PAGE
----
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STENO, Nicolaus [NIELS STENSEN (1636–1686)]

De musculis & glandulis observationum specimen. Cum epistolis duabus anatomicis.
Hafniæ, literis Matthiæ Godicchenii, 1664.

Bound together with other anatomical tracts by Louis de Bils, van Horne, Lauremberg, and others.

First edition of Niels Stensen’s important work on muscles and glands, in which he revealed the true muscular nature of the heart. This was a most important observation, because subsequent studies on the activity of the heart found confirmation in this fundamental demonstration. This first edition in quarto with its beautiful engraved title was published in Copenhagen. A second edition in duodecimo was published in Amsterdam in the same year. Niels Stensen’s De musculis et glandulis contains many new observations and discoveries concerning the anatomy and physiology of individual muscles. He describes the role of the diaphragm during respiration, classifies the tongue as a muscle and describes many other muscles. He states that the heart possesses all the characteristics of a muscle structure and that it is neither the seat of joy nor the source of the blood or of the spiritus vitalis. Niels Stensen, or Nicolaus Steno, the latinized form of his name, was one of the most gifted observers of Nature in the seventeenth century. He was an anatomist, physiologist, physician, geologist and bishop. He was born in Copenhagen, where he studied medicine under Thomas Bartholin. When Copenhagen in 1659 was besieged by Swedish troops, Niels Stensen and his fellow students took part in its defence. He soon left Denmark to continue his studies in the Netherlands. In Amsterdam he studied with Gerhard Blasius, in whose house Stensen in 1660, while dissecting a sheep, discovered the excretory duct of the parotid gland (Stensen’s duct). He next went to Leiden where he after three years took his M.D. in 1664. He then returned to Copenhagen but failing to secure a professorship there proceeded to Paris, Montpellier and to Florence, where the Grand Duke Ferdinand II of Tuscany favourably supported him to be able to continue his studies. Under these new conditions Stensen underwent a spiritual crisis, resulting in his conversion to Catholicism. In 1672 he was again in Copenhagen where he held a series of anatomical demonstrations, but returned to Florence in 1674 where he became a priest and was named tutor to Ferdinand’s successor, Cosimo III. In 1677 Pope Innocent XI named him Titular Bishop of Titiopolis and chief organizer of the Catholic mission in northern Germany. At the same time he succumbed an extreme asceticism, which rapdily undermined his health. He was only forty-eight when in ”unspeakable misery” he died in acute pain from gallstones. He was buried with great pomp in Florence, where a fine monument perpetuates his memory. Among his friends were Swammerdam and Spinoza.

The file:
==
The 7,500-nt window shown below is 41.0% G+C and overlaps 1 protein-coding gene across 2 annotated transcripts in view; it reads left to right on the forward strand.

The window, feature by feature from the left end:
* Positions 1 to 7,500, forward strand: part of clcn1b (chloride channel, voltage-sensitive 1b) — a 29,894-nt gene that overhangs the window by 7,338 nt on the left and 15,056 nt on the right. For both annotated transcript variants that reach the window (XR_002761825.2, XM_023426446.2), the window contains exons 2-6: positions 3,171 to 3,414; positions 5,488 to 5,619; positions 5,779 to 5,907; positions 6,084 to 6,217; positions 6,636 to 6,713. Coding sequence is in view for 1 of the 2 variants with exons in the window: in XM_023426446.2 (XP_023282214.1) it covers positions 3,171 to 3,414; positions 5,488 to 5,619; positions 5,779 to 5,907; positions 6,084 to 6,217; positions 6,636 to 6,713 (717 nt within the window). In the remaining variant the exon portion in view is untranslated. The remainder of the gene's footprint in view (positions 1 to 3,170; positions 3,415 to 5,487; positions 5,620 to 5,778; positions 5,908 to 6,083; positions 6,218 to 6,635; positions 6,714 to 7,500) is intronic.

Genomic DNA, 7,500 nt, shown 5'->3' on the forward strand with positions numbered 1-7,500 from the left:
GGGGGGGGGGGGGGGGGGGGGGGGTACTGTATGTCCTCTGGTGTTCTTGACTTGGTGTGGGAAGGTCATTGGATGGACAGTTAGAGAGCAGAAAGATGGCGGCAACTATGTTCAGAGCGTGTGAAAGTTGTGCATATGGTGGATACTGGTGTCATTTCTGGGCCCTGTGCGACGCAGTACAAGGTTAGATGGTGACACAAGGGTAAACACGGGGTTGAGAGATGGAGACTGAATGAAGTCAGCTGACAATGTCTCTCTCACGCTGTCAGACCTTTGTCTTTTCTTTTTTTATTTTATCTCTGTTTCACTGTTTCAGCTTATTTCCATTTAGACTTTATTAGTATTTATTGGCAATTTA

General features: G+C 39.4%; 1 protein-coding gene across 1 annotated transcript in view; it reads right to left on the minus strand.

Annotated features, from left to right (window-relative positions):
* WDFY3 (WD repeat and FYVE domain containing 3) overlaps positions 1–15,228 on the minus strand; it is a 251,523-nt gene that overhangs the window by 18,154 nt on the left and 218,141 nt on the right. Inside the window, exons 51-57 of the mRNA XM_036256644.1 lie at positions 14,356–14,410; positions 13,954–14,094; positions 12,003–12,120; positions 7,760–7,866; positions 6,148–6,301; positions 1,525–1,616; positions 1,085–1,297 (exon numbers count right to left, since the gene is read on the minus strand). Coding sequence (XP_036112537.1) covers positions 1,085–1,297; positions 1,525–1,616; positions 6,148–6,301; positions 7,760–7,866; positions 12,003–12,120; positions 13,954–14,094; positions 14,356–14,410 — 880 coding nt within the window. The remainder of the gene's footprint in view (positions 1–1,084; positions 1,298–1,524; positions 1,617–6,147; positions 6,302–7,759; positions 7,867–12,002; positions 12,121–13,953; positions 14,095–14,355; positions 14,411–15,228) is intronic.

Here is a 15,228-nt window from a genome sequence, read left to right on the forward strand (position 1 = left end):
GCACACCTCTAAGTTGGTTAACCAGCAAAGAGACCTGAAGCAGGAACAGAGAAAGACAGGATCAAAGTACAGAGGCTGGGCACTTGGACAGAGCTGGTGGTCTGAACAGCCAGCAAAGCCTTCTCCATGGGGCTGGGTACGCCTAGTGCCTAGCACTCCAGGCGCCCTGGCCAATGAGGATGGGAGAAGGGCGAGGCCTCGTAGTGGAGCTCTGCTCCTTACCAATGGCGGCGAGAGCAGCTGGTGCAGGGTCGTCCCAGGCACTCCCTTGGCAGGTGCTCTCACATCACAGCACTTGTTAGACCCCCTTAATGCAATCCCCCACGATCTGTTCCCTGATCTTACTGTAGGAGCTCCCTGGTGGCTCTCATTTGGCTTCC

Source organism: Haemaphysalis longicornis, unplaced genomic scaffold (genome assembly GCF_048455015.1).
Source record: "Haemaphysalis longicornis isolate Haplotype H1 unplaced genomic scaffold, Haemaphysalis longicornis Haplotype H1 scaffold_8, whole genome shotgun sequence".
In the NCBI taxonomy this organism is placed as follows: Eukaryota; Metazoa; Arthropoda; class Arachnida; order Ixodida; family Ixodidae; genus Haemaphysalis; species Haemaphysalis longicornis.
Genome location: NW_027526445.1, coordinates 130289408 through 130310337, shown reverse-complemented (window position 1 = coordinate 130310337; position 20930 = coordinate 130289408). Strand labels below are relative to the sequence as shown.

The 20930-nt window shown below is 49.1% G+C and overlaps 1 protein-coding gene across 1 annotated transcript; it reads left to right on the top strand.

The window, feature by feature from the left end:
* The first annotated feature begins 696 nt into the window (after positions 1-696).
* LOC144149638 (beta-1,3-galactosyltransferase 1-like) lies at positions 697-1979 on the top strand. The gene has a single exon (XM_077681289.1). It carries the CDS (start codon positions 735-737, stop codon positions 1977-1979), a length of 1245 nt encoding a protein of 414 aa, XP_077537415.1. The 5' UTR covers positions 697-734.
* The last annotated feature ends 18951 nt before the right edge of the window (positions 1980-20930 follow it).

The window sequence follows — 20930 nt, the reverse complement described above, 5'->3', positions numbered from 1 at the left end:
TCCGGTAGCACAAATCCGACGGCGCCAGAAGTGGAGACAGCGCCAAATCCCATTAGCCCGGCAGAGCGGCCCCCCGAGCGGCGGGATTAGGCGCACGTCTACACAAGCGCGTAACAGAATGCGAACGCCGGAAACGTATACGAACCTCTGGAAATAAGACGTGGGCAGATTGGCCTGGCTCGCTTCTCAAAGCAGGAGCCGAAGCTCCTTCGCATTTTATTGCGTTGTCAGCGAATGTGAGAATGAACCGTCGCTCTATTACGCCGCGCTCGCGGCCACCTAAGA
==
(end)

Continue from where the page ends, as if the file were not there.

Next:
Collation: Pp (4), 1-48, 41-48, 57-84. Additional engraved title leaf (loose).

Binding: Contemporary vellum.

Provenance: Signatures: "Gerh. Boltenhagen" and "A. J. Hagström". Also a crossed over and partly erased signature: "Ex libris ... 1719".

References: Garrison-Morton, 576; DSB, XIII, 30-35; Nordenskiöld, History of Biology, 155-158; Poulsen & Snorrason, Nicoluas Steno 1638-1686. A re-consideration by Danish scientists (1986); Willius & Keys, 101-104, Norman Library 1911; Hagelin, Rare and Important Medical Books, 94-95. Christie´s Norman Sale 807. Waller 9217

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